Generations aren't really important (but class is)

Everything attributed to Millennials was attributed to Gen X and Boomers and, well, everyone, pretty much (every time someone tells you that Millennials aren't interested in working and have no ambition, just think about the alleged "slacker" phenomenon in Generation X).

But a mystic belief in generational determinism or even coherence isn't a harmless delusion. Ascribing wealth inequality to "Boomer hoarding" rather than 1 percenter looting means that we aim our pitchforks at other people who've been screwed over, rather than the screwdriver-wielding plutocrats.

If boomers as a group have done no better than anyone else, can it at least be claimed that it was boomer mismanagement that brought the economy to its present pass? Not really. On Time magazine's list of the twenty-five people who made big contributions to bringing about the global financial crisis, the top three (financier Angelo Mozilo, central banker Alan Greenspan and congressman-turned-lobbyist Phil Gramm) are all silents, as is the emblematic Ponzi figure Bernie Madoff and (strikingly missing from the list) Bill Clinton's treasury secretary Robert Rubin. And that's without even considering the financial deregulation of the 1970s, which set the whole process in motion.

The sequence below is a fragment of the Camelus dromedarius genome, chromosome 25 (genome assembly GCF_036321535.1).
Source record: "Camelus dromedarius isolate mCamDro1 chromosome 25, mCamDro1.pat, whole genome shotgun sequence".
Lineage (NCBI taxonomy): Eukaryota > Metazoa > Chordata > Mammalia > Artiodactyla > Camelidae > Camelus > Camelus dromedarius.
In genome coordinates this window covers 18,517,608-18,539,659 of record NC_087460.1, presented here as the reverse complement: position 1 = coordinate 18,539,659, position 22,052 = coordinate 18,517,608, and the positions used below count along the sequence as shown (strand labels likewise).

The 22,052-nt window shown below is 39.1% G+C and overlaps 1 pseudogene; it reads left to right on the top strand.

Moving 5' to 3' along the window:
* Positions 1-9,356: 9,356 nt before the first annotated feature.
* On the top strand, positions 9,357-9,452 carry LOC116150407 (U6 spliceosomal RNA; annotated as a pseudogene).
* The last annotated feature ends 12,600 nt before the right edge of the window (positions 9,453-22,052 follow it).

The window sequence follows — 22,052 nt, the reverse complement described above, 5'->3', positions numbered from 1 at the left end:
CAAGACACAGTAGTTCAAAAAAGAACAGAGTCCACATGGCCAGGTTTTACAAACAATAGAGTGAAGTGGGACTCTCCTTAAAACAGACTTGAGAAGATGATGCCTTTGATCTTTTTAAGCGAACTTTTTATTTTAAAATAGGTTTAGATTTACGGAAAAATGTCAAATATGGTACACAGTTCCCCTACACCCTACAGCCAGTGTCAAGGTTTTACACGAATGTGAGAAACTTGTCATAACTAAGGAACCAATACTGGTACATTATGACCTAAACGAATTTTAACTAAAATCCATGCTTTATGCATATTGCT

Inevitably, given that they constitute a large share of the adult population, plenty of boomers appear among the bit players on Time's list. Equally, given the preference of Wall Street firms for young hotshots, much of the actual work of designing and selling bogus securities was done by X-ers in their twenties and thirties.

The point here is not that one generation is more or less to blame than another. The people who caused the crisis were mostly born before 1945 because they were of the right age to hold powerful positions in the financial sector in the 1990s. It was their membership of the 1 per cent that matters here.

The generation game
[Josh Quiggin/Inside Story]

(via Crooked Timber)